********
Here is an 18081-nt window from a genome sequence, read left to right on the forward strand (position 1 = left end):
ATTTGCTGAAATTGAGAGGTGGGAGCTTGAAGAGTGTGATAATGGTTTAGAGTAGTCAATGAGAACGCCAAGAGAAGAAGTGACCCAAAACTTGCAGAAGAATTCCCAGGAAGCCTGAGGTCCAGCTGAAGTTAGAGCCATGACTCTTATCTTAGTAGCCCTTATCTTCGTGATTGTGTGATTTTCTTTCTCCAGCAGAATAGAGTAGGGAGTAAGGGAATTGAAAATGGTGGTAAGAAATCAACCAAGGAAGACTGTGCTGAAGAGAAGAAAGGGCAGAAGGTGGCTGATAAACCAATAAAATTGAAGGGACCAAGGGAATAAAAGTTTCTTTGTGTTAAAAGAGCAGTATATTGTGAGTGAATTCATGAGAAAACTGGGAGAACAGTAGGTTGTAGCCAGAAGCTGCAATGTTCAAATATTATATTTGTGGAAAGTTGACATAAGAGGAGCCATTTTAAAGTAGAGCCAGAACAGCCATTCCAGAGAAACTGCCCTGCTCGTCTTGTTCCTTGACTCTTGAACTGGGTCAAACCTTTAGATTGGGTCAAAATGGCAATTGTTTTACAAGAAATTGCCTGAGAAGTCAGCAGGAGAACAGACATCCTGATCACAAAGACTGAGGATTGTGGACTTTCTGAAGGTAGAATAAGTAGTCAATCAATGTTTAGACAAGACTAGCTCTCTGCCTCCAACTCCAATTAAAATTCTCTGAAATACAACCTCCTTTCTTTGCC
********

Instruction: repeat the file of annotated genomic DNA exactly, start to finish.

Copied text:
Here is an 18081-nt window from a genome sequence, read left to right on the forward strand (position 1 = left end):
ATTTGCTGAAATTGAGAGGTGGGAGCTTGAAGAGTGTGATAATGGTTTAGAGTAGTCAATGAGAACGCCAAGAGAAGAAGTGACCCAAAACTTGCAGAAGAATTCCCAGGAAGCCTGAGGTCCAGCTGAAGTTAGAGCCATGACTCTTATCTTAGTAGCCCTTATCTTCGTGATTGTGTGATTTTCTTTCTCCAGCAGAATAGAGTAGGGAGTAAGGGAATTGAAAATGGTGGTAAGAAATCAACCAAGGAAGACTGTGCTGAAGAGAAGAAAGGGCAGAAGGTGGCTGATAAACCAATAAAATTGAAGGGACCAAGGGAATAAAAGTTTCTTTGTGTTAAAAGAGCAGTATATTGTGAGTGAATTCATGAGAAAACTGGGAGAACAGTAGGTTGTAGCCAGAAGCTGCAATGTTCAAATATTATATTTGTGGAAAGTTGACATAAGAGGAGCCATTTTAAAGTAGAGCCAGAACAGCCATTCCAGAGAAACTGCCCTGCTCGTCTTGTTCCTTGACTCTTGAACTGGGTCAAACCTTTAGATTGGGTCAAAATGGCAATTGTTTTACAAGAAATTGCCTGAGAAGTCAGCAGGAGAACAGACATCCTGATCACAAAGACTGAGGATTGTGGACTTTCTGAAGGTAGAATAAGTAGTCAATCAATGTTTAGACAAGACTAGCTCTCTGCCTCCAACTCCAATTAAAATTCTCTGAAATACAACCTCCTTTCTTTGCC